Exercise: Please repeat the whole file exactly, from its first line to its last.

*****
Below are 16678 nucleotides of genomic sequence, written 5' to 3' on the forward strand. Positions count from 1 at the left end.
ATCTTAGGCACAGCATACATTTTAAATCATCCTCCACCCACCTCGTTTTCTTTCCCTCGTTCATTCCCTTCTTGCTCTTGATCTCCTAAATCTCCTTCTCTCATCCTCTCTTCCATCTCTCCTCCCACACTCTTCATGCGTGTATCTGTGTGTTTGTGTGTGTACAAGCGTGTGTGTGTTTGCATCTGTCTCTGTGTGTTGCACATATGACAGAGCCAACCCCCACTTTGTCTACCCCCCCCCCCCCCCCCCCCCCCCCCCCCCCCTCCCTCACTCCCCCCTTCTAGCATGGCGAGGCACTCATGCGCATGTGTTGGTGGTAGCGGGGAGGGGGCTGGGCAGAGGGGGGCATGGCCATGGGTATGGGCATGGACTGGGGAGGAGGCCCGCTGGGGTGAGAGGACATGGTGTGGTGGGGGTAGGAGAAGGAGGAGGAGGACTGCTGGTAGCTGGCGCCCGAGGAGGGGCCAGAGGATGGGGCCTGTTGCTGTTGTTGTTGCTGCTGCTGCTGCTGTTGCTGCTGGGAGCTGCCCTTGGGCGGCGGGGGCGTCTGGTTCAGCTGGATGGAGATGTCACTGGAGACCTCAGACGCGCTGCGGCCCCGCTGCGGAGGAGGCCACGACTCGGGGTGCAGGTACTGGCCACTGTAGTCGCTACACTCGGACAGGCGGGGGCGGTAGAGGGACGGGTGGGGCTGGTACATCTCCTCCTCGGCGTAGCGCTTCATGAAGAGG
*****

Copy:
Below are 16678 nucleotides of genomic sequence, written 5' to 3' on the forward strand. Positions count from 1 at the left end.
ATCTTAGGCACAGCATACATTTTAAATCATCCTCCACCCACCTCGTTTTCTTTCCCTCGTTCATTCCCTTCTTGCTCTTGATCTCCTAAATCTCCTTCTCTCATCCTCTCTTCCATCTCTCCTCCCACACTCTTCATGCGTGTATCTGTGTGTTTGTGTGTGTACAAGCGTGTGTGTGTTTGCATCTGTCTCTGTGTGTTGCACATATGACAGAGCCAACCCCCACTTTGTCTACCCCCCCCCCCCCCCCCCCCCCCCCCCCCCCCTCCCTCACTCCCCCCTTCTAGCATGGCGAGGCACTCATGCGCATGTGTTGGTGGTAGCGGGGAGGGGGCTGGGCAGAGGGGGGCATGGCCATGGGTATGGGCATGGACTGGGGAGGAGGCCCGCTGGGGTGAGAGGACATGGTGTGGTGGGGGTAGGAGAAGGAGGAGGAGGACTGCTGGTAGCTGGCGCCCGAGGAGGGGCCAGAGGATGGGGCCTGTTGCTGTTGTTGTTGCTGCTGCTGCTGCTGTTGCTGCTGGGAGCTGCCCTTGGGCGGCGGGGGCGTCTGGTTCAGCTGGATGGAGATGTCACTGGAGACCTCAGACGCGCTGCGGCCCCGCTGCGGAGGAGGCCACGACTCGGGGTGCAGGTACTGGCCACTGTAGTCGCTACACTCGGACAGGCGGGGGCGGTAGAGGGACGGGTGGGGCTGGTACATCTCCTCCTCGGCGTAGCGCTTCATGAAGAGG